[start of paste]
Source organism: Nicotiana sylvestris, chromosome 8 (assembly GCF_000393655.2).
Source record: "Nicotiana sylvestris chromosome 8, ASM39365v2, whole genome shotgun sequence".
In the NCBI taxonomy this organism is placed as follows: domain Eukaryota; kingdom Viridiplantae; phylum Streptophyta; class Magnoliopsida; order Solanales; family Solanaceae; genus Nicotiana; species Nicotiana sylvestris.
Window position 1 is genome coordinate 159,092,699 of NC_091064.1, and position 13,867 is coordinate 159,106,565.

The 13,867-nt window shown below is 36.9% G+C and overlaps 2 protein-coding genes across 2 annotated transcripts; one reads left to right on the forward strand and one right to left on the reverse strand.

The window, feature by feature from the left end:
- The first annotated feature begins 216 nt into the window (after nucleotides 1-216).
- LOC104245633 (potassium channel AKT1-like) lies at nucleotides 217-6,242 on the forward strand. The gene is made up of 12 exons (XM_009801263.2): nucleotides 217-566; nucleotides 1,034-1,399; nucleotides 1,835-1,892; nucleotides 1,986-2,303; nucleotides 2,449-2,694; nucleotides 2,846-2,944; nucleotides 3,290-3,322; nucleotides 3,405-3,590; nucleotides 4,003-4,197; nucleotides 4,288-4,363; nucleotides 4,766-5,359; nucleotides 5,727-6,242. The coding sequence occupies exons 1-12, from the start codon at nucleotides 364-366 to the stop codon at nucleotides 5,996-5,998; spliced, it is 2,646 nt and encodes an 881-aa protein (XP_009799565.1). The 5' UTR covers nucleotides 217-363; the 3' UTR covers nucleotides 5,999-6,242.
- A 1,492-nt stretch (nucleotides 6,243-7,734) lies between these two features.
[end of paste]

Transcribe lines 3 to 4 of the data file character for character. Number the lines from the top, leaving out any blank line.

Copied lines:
In the NCBI taxonomy this organism is placed as follows: domain Eukaryota; kingdom Viridiplantae; phylum Streptophyta; class Magnoliopsida; order Solanales; family Solanaceae; genus Nicotiana; species Nicotiana sylvestris.
Window position 1 is genome coordinate 159,092,699 of NC_091064.1, and position 13,867 is coordinate 159,106,565.